Been doing a tonne of planning and reflecting the past few days with colleagues and myself. My daily reading included the following passage by Guy Kawasaki.
Here’s some food for thought: perhaps this explains the inexorable march toward mediocrity of many (temporarily) great companies. Let’s say a startup is hot. It ships something great, and it achieves success. Thus, it’s able to attract the best, brightest, and most talented. These people have been told they’re the best since childhood. Indeed, being hired by the hot company is “proof” that they are the A and A+ players; in fact, the company is so hot that it can out-recruit Google and Microsoft.
Unfortunately, they develop a fixed mindset that they’re the most talented, and they think that continued success is a right. Problems arise because pure talent only works as long as the going is easy. Furthermore, they don’t take risks because failure would harm their image of being the best, brightest, and most talented. When they do fail, they deny it or attribute it to anything but their shortcomings.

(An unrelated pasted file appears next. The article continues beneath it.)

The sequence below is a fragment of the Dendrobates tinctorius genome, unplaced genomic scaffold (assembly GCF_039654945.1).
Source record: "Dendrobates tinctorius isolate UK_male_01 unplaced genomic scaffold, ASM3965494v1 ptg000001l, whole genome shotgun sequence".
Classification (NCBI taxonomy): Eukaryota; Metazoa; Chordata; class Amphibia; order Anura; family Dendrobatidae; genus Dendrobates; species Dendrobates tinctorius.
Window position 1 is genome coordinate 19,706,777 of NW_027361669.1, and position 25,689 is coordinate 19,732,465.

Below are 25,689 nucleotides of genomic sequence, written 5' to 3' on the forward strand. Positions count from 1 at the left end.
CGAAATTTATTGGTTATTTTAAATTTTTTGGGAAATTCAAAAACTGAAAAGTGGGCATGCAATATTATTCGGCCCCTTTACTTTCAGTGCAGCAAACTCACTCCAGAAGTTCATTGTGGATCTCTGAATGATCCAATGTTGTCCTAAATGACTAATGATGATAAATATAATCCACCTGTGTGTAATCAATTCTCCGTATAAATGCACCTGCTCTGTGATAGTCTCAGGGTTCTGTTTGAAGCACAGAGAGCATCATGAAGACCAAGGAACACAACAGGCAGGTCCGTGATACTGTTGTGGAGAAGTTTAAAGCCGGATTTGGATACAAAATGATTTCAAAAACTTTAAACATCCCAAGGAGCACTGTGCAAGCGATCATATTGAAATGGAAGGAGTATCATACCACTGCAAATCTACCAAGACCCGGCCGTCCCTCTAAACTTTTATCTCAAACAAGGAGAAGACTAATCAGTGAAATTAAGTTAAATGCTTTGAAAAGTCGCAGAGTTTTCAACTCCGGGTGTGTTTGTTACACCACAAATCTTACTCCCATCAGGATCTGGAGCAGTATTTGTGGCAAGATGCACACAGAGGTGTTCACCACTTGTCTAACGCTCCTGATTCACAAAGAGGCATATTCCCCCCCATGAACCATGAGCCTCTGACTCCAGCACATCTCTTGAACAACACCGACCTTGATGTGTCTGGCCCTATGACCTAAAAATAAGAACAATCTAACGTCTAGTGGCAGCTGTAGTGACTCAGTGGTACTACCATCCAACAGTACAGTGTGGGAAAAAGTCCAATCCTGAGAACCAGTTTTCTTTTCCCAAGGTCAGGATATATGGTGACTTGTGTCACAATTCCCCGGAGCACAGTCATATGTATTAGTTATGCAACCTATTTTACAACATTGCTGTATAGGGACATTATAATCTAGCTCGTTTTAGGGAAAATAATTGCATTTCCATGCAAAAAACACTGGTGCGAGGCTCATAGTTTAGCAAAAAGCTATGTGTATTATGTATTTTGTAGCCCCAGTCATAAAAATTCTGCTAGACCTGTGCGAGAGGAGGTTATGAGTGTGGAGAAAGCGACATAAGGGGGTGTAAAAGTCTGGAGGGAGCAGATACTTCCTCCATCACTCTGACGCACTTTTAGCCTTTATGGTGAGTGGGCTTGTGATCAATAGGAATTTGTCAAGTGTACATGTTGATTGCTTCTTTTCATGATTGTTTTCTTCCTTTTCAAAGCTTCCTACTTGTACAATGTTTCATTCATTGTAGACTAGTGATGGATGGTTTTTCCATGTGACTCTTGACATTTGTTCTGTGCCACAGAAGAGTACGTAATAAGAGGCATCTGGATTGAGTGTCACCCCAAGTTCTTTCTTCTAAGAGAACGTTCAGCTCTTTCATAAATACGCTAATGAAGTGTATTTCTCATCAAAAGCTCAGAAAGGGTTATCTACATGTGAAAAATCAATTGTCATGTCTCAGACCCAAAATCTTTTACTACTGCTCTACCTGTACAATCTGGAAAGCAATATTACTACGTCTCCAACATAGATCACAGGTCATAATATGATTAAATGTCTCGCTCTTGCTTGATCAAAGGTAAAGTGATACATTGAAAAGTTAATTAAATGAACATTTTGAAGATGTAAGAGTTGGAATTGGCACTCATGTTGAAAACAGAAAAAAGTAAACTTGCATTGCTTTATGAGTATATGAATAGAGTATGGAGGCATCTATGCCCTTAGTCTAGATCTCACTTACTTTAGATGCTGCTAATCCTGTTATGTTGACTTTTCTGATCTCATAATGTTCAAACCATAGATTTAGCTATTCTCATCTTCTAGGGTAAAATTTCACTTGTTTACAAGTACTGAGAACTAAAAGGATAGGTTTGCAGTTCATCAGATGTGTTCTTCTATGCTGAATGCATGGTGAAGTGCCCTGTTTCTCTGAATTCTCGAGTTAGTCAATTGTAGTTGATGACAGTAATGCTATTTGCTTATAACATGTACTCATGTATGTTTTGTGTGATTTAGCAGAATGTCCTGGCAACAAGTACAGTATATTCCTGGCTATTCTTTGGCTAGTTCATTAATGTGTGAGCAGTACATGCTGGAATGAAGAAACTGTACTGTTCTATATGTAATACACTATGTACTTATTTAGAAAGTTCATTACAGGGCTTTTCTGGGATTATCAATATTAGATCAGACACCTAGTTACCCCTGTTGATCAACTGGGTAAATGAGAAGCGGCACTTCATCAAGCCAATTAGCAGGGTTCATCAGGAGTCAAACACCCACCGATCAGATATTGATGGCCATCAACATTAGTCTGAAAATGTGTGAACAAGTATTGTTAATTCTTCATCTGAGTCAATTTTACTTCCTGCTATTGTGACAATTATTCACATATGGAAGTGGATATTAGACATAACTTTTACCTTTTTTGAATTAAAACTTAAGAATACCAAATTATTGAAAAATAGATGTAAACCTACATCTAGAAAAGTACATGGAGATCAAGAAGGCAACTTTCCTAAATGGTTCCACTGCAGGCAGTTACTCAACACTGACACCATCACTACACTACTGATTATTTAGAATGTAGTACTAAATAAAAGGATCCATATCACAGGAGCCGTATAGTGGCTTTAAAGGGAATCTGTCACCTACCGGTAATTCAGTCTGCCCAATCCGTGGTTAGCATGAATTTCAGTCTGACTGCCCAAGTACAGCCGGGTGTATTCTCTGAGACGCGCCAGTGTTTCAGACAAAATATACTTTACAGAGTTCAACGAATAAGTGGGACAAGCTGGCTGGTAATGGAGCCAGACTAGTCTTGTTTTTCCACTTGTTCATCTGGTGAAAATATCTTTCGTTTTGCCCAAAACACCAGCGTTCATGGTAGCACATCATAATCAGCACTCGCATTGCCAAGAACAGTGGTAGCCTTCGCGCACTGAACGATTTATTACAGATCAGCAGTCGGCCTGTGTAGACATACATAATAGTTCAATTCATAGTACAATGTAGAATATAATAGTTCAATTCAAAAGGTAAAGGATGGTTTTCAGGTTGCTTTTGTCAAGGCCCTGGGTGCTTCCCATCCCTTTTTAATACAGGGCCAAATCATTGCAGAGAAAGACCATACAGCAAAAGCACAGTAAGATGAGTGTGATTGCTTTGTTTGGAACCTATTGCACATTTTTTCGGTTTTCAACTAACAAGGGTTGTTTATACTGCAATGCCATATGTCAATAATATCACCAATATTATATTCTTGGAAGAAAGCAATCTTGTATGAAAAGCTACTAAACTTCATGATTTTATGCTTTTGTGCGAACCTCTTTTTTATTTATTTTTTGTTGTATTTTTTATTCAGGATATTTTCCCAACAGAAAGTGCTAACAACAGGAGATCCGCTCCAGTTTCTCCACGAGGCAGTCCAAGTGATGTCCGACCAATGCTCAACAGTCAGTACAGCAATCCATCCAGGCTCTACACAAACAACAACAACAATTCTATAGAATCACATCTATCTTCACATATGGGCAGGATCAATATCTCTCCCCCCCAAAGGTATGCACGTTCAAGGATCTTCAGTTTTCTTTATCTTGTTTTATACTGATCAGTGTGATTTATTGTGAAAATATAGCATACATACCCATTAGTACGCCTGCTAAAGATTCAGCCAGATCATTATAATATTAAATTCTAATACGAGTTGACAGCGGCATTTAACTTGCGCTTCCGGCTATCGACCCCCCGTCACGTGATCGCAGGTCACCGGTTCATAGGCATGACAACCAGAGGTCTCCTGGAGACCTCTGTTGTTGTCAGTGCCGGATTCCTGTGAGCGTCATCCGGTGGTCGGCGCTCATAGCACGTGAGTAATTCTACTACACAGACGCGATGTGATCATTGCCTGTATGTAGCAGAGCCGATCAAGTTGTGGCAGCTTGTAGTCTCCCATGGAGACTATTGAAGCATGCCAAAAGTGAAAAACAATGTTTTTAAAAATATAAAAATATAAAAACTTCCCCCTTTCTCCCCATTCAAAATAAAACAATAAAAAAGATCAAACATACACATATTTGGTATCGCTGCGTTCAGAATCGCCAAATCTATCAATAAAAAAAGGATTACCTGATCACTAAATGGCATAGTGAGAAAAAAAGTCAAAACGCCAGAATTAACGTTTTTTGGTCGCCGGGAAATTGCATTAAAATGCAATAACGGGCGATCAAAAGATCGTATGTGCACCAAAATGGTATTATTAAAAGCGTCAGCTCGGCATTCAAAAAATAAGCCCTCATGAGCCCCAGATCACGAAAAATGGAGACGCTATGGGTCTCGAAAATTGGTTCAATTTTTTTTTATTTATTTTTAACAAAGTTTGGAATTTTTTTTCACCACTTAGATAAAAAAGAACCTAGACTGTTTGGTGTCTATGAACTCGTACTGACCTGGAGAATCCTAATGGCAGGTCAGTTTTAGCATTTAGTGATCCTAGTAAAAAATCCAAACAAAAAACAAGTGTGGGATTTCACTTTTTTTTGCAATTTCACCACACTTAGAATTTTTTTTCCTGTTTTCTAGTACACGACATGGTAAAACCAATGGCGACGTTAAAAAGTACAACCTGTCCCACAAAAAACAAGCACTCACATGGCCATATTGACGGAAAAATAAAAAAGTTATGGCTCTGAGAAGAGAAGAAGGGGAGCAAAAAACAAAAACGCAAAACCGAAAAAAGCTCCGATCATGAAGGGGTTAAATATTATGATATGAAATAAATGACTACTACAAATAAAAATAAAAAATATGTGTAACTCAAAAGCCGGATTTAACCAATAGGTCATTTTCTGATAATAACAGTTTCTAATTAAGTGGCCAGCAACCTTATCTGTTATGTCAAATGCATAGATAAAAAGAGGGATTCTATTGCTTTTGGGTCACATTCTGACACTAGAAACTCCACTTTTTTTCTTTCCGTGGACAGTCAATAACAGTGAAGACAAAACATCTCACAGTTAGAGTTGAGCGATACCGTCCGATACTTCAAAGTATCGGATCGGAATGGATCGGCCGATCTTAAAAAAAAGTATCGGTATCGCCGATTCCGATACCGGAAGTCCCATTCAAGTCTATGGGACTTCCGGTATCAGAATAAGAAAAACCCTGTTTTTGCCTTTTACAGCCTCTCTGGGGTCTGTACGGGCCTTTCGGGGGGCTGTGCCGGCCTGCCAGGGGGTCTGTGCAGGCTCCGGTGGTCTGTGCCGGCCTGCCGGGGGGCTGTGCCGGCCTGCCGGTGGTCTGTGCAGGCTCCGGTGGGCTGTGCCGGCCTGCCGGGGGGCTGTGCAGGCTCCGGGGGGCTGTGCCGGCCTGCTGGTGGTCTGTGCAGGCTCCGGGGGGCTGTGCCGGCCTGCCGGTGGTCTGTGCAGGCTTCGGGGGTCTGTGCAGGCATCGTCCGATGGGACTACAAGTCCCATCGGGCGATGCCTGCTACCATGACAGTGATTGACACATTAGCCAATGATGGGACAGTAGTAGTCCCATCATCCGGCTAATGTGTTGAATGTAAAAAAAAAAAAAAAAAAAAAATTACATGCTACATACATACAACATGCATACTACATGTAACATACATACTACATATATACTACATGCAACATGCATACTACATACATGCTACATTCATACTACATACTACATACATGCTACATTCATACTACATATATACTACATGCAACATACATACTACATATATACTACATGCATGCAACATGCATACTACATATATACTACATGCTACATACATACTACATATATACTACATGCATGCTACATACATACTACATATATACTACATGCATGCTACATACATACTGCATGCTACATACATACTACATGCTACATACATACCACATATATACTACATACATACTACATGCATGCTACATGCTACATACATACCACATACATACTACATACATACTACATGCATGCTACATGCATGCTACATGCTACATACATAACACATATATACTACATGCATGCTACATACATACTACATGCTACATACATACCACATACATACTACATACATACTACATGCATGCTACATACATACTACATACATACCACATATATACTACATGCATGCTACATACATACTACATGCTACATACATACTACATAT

The last bit that I bolded resonated with me as the truth. I have seen it many times in others around me and myself at times. Sometimes I get a bit scared of taking risks…but I love the feeling of taking risks and fall victim to listening too much to the people around me about risks/no risks. Finding the right balance of risk is the key for me.
Traveling by yourself, starting a company, or going down a road that has no guarantees can seem like a risky thing. For me, it is when I feel most alive. Most people I know are afraid to do something like these things on their own.
Things to remember for me from this
Don’t be afraid to take risks and when you screw-up, admit it and learn from it/move one/don’t dwell.